July 22 (UPI) -- Hong Kong leader Carrie Lam condemned violence that broke out Monday when weapon-wielding, masked assailants attacked pro-democracy protesters, journalists and citizens at a subway station.
Lam said the attack was "shocking" and that she instructed Hong Kong Police Commissioner Stephen Lo to investigate.
"We absolutely do not condone that sort of violent acts and let me make this clear again -- violence is not a solution to any problem," Hong Kong's chief executive said during a press conference. "Violence will only breed more violence and at the end of the day the whole of Hong Kong and the people will suffer as a result of the loss of law in order."
At least 45 people were hurt late Sunday night after a mob of people dressed in white T-shirts and armed with metal or bamboo rods attacked people on subway cars and on the platform of the Yuen Long subway station with police arriving after the assembled group had left the vicinity.
Hours before the violence erupted, protesters attended a march to demand a suspended extradition bill that would allow for some refugees from justice to be sent to face Beijing courts on the Chinese mainland to be wholly withdrawn. Some protesters defaced a national emblem at the China Liaison Office during the march as the protest has evolved into a wider pro-democracy movement.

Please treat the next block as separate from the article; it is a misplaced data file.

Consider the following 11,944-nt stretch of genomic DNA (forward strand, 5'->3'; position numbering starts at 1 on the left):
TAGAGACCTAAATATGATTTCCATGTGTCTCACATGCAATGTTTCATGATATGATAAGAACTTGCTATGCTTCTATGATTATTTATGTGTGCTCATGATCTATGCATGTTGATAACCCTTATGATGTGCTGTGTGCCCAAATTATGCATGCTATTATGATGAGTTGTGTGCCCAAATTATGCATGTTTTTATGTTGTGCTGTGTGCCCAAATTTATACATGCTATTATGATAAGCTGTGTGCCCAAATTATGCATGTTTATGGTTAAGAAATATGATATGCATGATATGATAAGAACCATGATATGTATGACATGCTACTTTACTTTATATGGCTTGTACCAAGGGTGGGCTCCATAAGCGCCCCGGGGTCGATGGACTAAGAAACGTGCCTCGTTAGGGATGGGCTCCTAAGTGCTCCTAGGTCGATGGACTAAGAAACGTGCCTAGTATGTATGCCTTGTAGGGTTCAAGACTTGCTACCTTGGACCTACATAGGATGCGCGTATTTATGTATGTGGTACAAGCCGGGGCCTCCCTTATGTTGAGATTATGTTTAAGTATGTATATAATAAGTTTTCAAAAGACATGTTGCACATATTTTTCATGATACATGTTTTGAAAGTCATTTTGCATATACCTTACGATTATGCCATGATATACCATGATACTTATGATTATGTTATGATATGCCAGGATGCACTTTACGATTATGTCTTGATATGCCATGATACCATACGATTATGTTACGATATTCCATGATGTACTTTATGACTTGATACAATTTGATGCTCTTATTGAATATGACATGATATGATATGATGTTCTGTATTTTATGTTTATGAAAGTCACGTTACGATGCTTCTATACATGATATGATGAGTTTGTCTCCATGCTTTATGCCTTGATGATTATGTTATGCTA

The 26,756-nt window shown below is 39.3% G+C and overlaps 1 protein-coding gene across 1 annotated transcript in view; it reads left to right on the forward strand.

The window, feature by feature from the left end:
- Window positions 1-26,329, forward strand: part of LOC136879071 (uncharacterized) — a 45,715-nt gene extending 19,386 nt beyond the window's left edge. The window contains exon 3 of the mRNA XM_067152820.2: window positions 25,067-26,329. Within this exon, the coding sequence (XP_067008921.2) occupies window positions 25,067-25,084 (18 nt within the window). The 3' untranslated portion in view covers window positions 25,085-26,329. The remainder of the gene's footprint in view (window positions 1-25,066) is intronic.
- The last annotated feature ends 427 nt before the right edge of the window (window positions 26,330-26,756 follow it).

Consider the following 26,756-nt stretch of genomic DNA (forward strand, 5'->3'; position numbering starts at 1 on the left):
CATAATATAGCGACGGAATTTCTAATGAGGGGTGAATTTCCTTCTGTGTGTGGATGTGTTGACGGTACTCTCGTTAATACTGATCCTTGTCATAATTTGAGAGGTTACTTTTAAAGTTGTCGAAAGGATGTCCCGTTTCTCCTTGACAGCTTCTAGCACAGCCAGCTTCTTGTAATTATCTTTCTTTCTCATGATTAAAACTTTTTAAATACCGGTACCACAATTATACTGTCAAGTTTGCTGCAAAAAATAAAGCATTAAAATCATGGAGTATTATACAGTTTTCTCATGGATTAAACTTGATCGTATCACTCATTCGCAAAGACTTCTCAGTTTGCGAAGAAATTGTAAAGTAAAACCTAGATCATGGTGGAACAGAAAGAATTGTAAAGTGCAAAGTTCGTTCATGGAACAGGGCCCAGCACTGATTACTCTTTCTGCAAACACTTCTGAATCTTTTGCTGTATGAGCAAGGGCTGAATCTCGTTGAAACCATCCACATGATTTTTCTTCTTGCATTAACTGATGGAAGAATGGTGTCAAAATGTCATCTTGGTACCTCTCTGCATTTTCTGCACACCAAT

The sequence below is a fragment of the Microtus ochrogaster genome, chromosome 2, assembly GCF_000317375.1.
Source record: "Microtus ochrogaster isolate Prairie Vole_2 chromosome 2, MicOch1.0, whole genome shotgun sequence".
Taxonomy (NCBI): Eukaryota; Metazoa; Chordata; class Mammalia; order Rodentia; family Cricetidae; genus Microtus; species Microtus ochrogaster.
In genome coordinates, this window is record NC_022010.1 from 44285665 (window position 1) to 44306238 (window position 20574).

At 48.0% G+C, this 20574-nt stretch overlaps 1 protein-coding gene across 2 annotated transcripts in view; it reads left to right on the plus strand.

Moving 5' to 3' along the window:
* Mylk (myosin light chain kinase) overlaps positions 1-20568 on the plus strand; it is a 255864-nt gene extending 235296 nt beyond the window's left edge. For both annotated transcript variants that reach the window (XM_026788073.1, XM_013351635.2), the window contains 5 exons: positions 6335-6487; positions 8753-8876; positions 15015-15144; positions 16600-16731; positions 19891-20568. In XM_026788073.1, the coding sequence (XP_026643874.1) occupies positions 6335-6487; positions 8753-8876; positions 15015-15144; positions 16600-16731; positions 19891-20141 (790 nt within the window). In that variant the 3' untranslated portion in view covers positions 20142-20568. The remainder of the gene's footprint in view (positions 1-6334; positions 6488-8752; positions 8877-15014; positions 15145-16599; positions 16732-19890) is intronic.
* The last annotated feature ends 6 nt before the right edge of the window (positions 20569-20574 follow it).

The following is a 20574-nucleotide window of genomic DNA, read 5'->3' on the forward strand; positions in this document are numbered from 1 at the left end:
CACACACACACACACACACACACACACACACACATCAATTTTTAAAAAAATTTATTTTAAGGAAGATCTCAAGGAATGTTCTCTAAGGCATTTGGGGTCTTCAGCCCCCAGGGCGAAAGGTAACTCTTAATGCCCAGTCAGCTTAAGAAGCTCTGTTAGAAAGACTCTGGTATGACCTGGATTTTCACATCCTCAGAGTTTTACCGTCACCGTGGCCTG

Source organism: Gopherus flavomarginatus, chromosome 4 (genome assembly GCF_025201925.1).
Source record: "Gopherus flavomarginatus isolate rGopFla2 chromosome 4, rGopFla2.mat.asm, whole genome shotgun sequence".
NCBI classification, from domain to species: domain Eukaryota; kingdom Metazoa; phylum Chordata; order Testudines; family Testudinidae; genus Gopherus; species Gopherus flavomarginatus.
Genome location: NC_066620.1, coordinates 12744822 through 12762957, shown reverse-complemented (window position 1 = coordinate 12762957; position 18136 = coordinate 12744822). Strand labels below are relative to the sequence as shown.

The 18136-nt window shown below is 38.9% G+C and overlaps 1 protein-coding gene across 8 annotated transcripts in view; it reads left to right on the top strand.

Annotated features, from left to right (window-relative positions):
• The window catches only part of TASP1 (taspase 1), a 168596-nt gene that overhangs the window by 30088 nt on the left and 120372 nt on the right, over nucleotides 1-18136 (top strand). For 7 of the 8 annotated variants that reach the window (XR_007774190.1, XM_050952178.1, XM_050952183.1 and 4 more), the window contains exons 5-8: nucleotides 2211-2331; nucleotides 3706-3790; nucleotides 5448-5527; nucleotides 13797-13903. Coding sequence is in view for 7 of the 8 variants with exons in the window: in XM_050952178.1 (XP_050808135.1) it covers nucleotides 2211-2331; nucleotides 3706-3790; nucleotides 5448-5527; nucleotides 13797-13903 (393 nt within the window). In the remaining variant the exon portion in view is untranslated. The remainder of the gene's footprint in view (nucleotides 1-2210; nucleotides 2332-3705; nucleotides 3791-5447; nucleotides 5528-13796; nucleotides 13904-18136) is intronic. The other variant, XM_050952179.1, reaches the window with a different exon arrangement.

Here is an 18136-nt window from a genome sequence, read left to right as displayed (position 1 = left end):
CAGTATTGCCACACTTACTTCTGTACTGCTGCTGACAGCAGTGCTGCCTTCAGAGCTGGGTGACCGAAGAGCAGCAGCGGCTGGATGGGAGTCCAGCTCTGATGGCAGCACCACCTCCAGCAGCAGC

Lam said the behavior of the attackers was "infuriating."
"We absolutely do not allow or tolerate such behavior," she said.
Lo defended the police reaction, blaming the late response on a lack of manpower. He said they received a report of violence at the station, but the responding officers realized they weren't prepared and called for additional help. Lo said manpower has been thin since protests escalated last month.
"Our manpower is stretched because every time when there is a major event, which may lead to violent confrontations, we have to redeploy some of my manpower from various districts to the Hong Kong Island," he said.
He defended the decision to close several police stations near the Yuen Long station, saying it was out of concern for officers' safety.
"I really don't want to see what happened in Yuen Long to happen again," he said.
Later Monday, a police spokesman said six people involved in the Yuen Long attack had been arrested for unlawful assembly, Hong Kong Free Press reported. The men, between the ages of 24 to 54, had triad connections and more arrests were expected, the spokesperson said.